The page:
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Federal

Lawmakers in northwest Florida hail FEMA extension as ‘lifesaver’

Lawmakers credit Ron DeSantis for lobbying president on the issue.

Panhandle lawmakers say the decision to extend the full federal reimbursement period after Hurricane Michael offers the region fresh hope.

“The area experienced great devastation after Hurricane Michael,” said state Rep. Mike Hill, a Pensacola Republican. “In many ways, they’re still reeling from it.”

President Donald Trump announced Sunday the Federal Emergency Management Agency would fully reimburse costs for everything up to 45 days after the storm made landfall.

“That was a great move,” Hill said. “By deciding to do this move, it gives people the relief they need to help them recover.”

U.S. Rep. Matt Gaetz, a Fort Walton Beach Republican, said the move will prove financially invaluable for the region.

“The impact of going from five to 45 days for debris reimbursement is nearly a half a billion dollars in support to Northwest Florida,” Gaetz said.

“I’m sure glad President Trump loves Florida.”

State Sen. Doug Broxson said the storm delivered a greater impact to the region than local governments alone could address.

He noted Mexico City, the locality hardest hit by Michael, faced $30 million in debris removal costs alone. That’s in a city with an annual budget of $3.5 million.

“It’s tremendous,” said state Sen. Doug Broxson, a Gulf Breeze Republican.

“For a lot of these are counties and cities that have no money and that couldn’t advance any money, this was a lifesaver.”

Lawmakers credited Gov. Ron DeSantis for lobbying the White House on the matter.

Broxson said Trump’s administration likely would not have revisited extending the reimbursement period but for the governor personally pressing the president. Many expected the five-day period established in October to stand.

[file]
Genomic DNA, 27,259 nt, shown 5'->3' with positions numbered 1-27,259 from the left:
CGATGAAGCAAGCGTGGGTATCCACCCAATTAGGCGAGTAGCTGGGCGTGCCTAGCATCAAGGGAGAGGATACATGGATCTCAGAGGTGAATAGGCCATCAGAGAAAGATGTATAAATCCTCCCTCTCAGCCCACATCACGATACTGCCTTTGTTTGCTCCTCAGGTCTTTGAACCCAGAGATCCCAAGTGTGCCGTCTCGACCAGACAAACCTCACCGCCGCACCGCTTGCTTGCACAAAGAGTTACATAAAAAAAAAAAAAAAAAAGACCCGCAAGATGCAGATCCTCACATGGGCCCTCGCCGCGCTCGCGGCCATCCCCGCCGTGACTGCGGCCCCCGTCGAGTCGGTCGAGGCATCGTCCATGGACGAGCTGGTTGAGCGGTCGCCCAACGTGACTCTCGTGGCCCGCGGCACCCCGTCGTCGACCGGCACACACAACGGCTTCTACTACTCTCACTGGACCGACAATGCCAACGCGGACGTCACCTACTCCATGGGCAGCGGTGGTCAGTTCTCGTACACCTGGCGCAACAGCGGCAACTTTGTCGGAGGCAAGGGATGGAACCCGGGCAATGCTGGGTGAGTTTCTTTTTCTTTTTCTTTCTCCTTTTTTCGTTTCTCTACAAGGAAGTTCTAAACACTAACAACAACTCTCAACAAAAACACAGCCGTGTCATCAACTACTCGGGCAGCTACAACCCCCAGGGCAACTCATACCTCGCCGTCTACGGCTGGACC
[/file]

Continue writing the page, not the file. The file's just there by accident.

“The choice was made early on, back when you got this menu of choices after the storm. The governor able to go back and correct something that should have probably been done earlier.”

Hill said the extension made him pleased with the governor’s connections to Washington.

“I think this is because of his relationship with President Trump, and because he was asking the president to help us in this situation,” Hill said.

“If he had not made that a priority, it likely would not have been a priority of the president either, and we likely would not have seen this happen.”

Written By

Jacob Ogles has covered politics in Florida since 2000 for regional outlets including SRQ Magazine in Sarasota, The News-Press in Fort Myers and The Daily Commercial in Leesburg. His work has appeared nationally in The Advocate, Wired and other publications. Events like SRQ’s Where The Votes Are workshops made Ogles one of Southwest Florida’s most respected political analysts, and outlets like WWSB ABC 7 and WSRQ Sarasota have featured his insights. He can be reached at jacobogles@hotmail.com.

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